Wednesday, May 6, 2015

Korean Shaman Folklorist: Kim Tae-gon

This special exhibition presents shamanistic relics collected by Namgang, the pen name of Kim Taegon (1936-1996). Kim Taegon is considered the oldest folklorist in Korea. From 1960 he conducted field research on various types of gut, shamanistic rituals and rites, all the while collecting disappearing shamanistic data. In 2012, his widow Son Jang-yeon, donated a total of 31,742 items categorized under paintings of spirits, shaman's ritual costumes and equipment, photographs and films to the National Folk Museum of Korea (NFMK). As a result, the NFMK published the collection book, In Search of the Arch-patterns of Korean Culture and opens this special exhibition to pay tribute to the meaning of his donation. The four themes in this exhibition are:
  1. Who is Kim Taegon?
  2. Record of the spiritual world
  3. Record of communicating with the spirits
  4. Searching for shamanistic spirits in the north

Who is Kim Taegon?

Although a folklorist, Kim Taegon was simultaneously a scholar of Korean literature, and he combined his skills as he continually conducted field research at ritual sites and pursued the study of Korean folklore. He wrote 34 books, including Painting of the Spirits in Korea and over 200 academic journal articles such as "Study of Hwang Cheonmuga." When he was a university student, he was interested in folklore studies so he traveled and visited different ritual sites around Korea. After he became familiar with the various rituals around Korea, he formulated the arch-pattern concept. This perspective is his original notion that every thing in existence remains even though it undergoes both good times and hardships. Later he tried to prove this idea and to apply it to the nature of shamanism in Korea. 

Over time he expanded his study of folklore into Mongolia and Siberia, but in 1996 at the age of 61 he died suddenly. His students and fellow scholars have carried on with his studies of shamanic traditions via his many journals articles and writings, and they are pursuing his further comparative studies in the steppes.

Various types of gut (loosely translated as exorcisms)

picture taken June 15, 1972 (Chilseong gut) - 칠성굿 - Chilseong gut - an exorcism involving the Pleiades, the star formation that has influenced shamanic practices.
Picture taken June 15, 1972 (Shimcheong gut) - 심청굿
Picture taken February 24, 1976. Ogugut - 오구굿 
Record of communicating with the spirits

Shamanism is a religion that focuses on solving the problems of reality through communication between humans and the spiritual imagery of shamans acting as liaisons. Thus, Kim Taegon paid attention to how people communicated with the gods and tried to understand the origin of shamanism through conducting field research on ritual sites. His research equipment -- notes, photographs, films, research findings -- reveals his passion to trace history. In 1972, he filmed namijanggunsadangje (a ritual to console the spirit of General Nami (1441-1468) who was wrongly accused of conspiring against the government), registered as Seoul City's Intangible Cultural Asset No. 20. It was of a village gut of Youngmundong in Seoul that had been passed down from olden times and had brought local villagers together. Unfortunately, the namijanggunsadangje disappeared in 1972, but with the record caught in film and through Kim's research notes, the ritual ceremony was reconstructed in 1983.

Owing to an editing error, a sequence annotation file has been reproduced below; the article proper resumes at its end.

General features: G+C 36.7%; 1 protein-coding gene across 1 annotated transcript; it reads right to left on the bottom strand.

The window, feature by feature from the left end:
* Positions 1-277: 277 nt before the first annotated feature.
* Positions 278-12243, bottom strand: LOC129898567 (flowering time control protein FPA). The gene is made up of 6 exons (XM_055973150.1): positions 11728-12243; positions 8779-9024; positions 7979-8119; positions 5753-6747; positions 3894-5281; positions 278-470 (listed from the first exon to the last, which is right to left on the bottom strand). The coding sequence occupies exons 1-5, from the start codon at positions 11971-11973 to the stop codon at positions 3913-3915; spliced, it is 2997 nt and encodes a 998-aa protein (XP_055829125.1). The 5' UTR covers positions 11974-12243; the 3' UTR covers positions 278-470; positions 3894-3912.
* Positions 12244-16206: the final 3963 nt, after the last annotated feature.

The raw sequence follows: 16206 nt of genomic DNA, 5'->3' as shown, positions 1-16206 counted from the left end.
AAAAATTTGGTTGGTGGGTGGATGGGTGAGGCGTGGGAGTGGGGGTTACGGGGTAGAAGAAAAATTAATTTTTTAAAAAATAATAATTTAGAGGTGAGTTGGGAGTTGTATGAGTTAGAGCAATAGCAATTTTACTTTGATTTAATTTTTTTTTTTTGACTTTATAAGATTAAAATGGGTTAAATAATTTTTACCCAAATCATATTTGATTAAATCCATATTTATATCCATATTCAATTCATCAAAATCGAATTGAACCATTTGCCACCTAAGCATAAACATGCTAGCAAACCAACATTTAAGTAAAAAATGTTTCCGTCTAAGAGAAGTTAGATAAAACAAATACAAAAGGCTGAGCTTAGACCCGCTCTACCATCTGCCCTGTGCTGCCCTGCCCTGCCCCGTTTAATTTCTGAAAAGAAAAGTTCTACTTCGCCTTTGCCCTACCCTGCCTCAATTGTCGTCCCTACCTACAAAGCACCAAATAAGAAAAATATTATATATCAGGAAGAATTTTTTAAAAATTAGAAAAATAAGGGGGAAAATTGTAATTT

Recording the spirit world

As gods are believed to be personifications of natural forces, they are invisible. Thus, human beings try to communicate with the gods by using tangible objects such as shrines, paintings of the gods, ritual equipment, ritual costumes as well as the intangible, via ritual songs and music. The gut, or rather the shamanistic rituals and rites, is an event for the shaman to offer a sacrifice to the spirits through speaking and performance. At shrines and other places shamans wear ritual costumes and carry ritual equipment in front of paintings of the spirits in order to pray for them to intercede in the fortune of the world. Kim Taegon collected a variety of paintings of the gods and ritual equipment of shamans from his extensive research endeavors.
Painting of commander-in-chief of the gods - 신장도
Painting of a mountain god - 산신도
Painting of rivers and streams - 수신 * 천신
Painting of a god of man - 인신
Painting of the 5 directions -오방신
Shamanic flag of the 5 directions - 오방신장기 - each color representing a direction and having different auspicious meanings. The green flag is considered the least auspicious, and it even represents misfortune and bad luck.
Painting of the goddess of disease - 호구별상
Painting of a straw cutter - 작두신령

Searching for shamanistic spirits in the north

When Kim Taegon worked as a guest professor at the University of Copenhagen in Denmark, 1982-1983, he realized he needed to conduct field research in Siberia and Mongolia to better balance his understanding of shamanism. So he accordingly conducted research in both of the places in order to trace ethnic culture through comparisons between the Korean peninsular country and the continental cultures. This research spans seven years and was conducted in the 1990s. 

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